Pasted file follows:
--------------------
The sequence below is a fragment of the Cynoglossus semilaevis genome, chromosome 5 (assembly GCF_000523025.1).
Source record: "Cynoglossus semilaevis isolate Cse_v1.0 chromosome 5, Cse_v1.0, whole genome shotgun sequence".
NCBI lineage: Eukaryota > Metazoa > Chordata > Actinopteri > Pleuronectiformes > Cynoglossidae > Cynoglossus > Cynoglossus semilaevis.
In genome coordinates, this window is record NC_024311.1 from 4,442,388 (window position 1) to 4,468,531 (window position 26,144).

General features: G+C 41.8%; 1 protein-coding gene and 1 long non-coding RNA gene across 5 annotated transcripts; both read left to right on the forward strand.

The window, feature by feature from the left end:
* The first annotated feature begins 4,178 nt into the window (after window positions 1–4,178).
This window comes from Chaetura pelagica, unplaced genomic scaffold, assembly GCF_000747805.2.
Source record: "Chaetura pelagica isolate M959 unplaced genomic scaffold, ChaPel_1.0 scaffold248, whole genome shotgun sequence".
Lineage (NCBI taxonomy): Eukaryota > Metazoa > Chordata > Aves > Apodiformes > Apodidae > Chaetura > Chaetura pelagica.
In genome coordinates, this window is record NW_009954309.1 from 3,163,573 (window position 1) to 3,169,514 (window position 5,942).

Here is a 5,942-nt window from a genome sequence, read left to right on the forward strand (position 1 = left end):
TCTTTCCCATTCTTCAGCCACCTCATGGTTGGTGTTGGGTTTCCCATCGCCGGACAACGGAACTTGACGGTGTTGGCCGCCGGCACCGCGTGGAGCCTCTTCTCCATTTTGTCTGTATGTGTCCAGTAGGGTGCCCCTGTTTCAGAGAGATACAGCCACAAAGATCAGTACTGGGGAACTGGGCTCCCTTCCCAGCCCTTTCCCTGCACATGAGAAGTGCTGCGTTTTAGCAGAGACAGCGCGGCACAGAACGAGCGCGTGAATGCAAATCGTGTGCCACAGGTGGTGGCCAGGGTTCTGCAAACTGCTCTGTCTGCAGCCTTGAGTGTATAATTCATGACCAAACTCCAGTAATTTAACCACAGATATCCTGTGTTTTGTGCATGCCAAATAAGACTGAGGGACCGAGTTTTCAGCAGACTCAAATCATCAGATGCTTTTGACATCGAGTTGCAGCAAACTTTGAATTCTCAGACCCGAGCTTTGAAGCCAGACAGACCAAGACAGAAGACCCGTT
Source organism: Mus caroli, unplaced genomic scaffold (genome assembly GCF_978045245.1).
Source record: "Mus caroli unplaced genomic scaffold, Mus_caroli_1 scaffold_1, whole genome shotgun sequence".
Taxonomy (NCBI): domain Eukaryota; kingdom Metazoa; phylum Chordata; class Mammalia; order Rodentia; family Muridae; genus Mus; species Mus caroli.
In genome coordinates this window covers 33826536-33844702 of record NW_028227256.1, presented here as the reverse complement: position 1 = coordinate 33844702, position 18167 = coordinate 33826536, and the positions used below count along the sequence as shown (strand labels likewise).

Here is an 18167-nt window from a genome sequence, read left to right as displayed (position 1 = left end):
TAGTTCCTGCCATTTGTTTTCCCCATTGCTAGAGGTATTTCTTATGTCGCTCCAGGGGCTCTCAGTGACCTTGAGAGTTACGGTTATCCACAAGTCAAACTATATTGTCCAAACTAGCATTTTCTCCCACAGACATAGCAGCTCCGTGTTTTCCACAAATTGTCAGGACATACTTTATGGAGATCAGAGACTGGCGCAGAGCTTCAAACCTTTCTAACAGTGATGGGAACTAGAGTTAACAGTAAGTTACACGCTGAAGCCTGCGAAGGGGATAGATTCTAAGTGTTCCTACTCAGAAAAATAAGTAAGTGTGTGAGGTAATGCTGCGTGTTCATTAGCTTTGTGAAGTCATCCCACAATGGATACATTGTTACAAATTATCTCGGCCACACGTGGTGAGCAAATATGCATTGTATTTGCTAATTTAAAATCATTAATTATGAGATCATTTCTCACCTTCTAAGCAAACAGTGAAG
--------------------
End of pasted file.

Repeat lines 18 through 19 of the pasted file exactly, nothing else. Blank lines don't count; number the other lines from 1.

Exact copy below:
Here is an 18167-nt window from a genome sequence, read left to right as displayed (position 1 = left end):
TAGTTCCTGCCATTTGTTTTCCCCATTGCTAGAGGTATTTCTTATGTCGCTCCAGGGGCTCTCAGTGACCTTGAGAGTTACGGTTATCCACAAGTCAAACTATATTGTCCAAACTAGCATTTTCTCCCACAGACATAGCAGCTCCGTGTTTTCCACAAATTGTCAGGACATACTTTATGGAGATCAGAGACTGGCGCAGAGCTTCAAACCTTTCTAACAGTGATGGGAACTAGAGTTAACAGTAAGTTACACGCTGAAGCCTGCGAAGGGGATAGATTCTAAGTGTTCCTACTCAGAAAAATAAGTAAGTGTGTGAGGTAATGCTGCGTGTTCATTAGCTTTGTGAAGTCATCCCACAATGGATACATTGTTACAAATTATCTCGGCCACACGTGGTGAGCAAATATGCATTGTATTTGCTAATTTAAAATCATTAATTATGAGATCATTTCTCACCTTCTAAGCAAACAGTGAAG